Background and method:
Measurement of ‘unattended’ blood pressure (BP) may reduce or eliminate the ‘white-coat effect’. Despite the possible advantages of this approach for BP measurement, only few studies analysed the relationship between unattended BP and cardiovascular events or with hypertension-mediated organ damage
(HMOD). The aim of our study was to evaluate the relationship between ‘attended’ or ‘unattended’ BP values and carotid-femoral pulse wave velocity
(PWV) in 285 individuals undergoing a visit and assessment of arterial stiffness
at an ESH Excellence Centre. Unattended BP (measured with the patient alone in the room, with an oscillometric device programmed to perform three BP measurements, at 1-min intervals, after 5 min) and attended BP were measured with the same device, on the same day of the measurement of PWV, in a random order.
Mean age was 63 ± 13 years, mean BMI 26 ± 4, 47% were women, 76% had hypertension (55% treated). Systolic unattended BP was lower than attended SBP (124.4 ± 14.3 vs. 130.9 ± 16.1 mmHg). PWV was similarly correlated with attended and unattended SBP values (r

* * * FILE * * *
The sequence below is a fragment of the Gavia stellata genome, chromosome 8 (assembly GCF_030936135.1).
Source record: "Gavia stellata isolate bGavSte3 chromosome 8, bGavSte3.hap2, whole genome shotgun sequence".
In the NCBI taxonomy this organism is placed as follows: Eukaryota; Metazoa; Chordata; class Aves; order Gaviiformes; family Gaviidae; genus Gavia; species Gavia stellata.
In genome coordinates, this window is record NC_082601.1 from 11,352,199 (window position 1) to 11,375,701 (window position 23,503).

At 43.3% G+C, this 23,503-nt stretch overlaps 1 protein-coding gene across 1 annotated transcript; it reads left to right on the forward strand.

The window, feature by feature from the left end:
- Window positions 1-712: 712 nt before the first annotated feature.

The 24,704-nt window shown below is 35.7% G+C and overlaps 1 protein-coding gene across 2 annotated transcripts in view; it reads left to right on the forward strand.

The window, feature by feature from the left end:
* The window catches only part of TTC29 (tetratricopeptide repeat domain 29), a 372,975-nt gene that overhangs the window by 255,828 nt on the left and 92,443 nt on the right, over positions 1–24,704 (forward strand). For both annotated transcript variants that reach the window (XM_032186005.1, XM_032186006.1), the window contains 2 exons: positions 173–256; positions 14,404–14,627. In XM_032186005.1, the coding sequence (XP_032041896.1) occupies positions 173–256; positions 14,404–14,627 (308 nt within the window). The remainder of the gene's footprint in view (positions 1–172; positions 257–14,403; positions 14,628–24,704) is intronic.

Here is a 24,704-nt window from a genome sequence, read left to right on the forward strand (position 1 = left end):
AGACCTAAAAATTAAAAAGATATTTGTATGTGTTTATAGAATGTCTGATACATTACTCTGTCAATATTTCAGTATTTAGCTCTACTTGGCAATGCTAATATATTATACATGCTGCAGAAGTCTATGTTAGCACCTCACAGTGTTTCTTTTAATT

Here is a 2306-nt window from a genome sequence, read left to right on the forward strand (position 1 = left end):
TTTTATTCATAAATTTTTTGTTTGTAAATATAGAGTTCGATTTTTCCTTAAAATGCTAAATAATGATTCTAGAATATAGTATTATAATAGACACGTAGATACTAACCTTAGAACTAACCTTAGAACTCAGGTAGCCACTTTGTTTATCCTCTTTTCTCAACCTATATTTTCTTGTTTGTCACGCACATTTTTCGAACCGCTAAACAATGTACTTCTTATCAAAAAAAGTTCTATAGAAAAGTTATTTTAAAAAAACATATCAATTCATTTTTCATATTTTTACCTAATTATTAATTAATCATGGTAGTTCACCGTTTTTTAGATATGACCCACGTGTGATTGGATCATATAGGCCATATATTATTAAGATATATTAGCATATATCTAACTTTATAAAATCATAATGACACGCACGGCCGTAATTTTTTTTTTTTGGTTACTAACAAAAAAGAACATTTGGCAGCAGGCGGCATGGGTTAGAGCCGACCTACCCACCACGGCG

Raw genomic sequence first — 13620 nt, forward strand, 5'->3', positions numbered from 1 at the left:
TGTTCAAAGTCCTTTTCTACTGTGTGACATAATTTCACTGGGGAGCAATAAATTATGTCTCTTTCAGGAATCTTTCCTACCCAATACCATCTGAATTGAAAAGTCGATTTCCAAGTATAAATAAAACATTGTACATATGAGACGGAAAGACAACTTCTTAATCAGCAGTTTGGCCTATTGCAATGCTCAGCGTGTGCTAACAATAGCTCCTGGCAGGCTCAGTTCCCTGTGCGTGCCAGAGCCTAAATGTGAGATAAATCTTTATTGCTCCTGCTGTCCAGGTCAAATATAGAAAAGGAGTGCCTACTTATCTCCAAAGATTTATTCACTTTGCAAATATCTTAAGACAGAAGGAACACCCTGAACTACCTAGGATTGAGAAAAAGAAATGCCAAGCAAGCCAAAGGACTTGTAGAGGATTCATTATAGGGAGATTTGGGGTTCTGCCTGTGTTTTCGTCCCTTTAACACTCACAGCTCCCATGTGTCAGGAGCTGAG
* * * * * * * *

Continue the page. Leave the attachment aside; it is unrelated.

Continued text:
= 0.428 and r
= 0.404, P
< 0.0001, respectively). No difference for the prediction of increased arterial stiffness
was observed at receiver operator curves (ROCs) analysis [attended SBP area under the curve (AUC) 0.665, 95% confidence interval (95% CI) 0.607–0.720 vs. unattended SBP: AUC 0.651, 95% CI 0.593–0.706, P
for the comparison = ns].
Attended and unattended BP values are similarly correlated with PWV, the gold standard measure of arterial stiffness
. These findings may provide further information on the clinical value of unattended BP.